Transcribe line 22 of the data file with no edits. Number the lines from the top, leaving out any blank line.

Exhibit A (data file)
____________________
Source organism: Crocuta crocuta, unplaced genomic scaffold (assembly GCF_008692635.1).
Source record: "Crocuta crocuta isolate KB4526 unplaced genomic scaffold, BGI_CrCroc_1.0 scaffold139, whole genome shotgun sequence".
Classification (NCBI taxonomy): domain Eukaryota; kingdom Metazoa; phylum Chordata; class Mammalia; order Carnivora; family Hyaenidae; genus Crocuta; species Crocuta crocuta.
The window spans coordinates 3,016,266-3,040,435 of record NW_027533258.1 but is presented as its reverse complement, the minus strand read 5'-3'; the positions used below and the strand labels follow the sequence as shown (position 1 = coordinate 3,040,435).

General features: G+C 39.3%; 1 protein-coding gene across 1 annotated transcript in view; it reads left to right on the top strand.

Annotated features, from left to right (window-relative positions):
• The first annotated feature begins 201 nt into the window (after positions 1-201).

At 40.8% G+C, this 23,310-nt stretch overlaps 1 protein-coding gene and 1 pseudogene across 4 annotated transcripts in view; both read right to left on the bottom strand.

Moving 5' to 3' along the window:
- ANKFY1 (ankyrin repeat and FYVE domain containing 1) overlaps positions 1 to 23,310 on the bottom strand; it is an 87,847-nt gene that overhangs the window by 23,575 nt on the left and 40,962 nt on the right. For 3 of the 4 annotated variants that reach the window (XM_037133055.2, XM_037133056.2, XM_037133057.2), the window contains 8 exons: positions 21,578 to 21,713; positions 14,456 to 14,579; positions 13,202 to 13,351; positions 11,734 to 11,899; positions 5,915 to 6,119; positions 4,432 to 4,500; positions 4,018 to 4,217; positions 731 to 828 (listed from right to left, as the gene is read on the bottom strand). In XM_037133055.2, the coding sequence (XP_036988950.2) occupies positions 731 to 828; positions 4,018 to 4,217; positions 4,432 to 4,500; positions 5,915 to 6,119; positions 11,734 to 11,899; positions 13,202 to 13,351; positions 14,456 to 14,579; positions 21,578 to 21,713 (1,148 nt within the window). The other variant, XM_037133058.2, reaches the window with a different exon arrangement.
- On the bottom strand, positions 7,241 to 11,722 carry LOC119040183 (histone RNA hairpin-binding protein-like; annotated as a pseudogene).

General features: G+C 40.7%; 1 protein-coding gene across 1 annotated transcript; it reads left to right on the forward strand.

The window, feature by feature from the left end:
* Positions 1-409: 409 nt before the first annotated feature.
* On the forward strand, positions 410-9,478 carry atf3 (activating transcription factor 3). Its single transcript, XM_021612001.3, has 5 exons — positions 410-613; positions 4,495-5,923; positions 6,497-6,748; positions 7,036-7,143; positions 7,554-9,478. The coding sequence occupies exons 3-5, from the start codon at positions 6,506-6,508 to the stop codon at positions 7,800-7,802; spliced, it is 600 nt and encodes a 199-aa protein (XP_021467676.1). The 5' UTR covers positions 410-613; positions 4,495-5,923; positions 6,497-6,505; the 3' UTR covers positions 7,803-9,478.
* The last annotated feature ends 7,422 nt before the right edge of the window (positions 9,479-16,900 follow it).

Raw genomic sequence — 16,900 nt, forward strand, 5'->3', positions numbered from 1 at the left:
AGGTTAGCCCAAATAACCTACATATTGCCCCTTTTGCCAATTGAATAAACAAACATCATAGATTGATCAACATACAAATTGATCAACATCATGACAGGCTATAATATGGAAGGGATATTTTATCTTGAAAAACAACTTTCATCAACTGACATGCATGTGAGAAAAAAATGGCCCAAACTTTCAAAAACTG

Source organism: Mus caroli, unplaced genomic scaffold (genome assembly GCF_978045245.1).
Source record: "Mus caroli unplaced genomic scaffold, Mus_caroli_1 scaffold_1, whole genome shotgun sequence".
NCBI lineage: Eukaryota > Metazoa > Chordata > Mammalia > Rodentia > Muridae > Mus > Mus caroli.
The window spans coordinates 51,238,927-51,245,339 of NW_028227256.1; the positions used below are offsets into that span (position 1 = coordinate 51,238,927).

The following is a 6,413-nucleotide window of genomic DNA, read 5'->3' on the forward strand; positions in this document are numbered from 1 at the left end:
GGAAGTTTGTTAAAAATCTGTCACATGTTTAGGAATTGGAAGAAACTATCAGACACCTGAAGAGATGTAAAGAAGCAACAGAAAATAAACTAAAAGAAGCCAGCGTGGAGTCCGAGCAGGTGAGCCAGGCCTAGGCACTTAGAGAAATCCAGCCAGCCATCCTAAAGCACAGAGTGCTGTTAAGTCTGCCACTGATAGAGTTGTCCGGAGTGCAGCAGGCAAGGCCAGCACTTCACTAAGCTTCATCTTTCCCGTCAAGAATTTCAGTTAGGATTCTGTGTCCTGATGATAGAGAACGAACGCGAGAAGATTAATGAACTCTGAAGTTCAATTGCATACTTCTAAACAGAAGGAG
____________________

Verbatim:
The window spans coordinates 51,238,927-51,245,339 of NW_028227256.1; the positions used below are offsets into that span (position 1 = coordinate 51,238,927).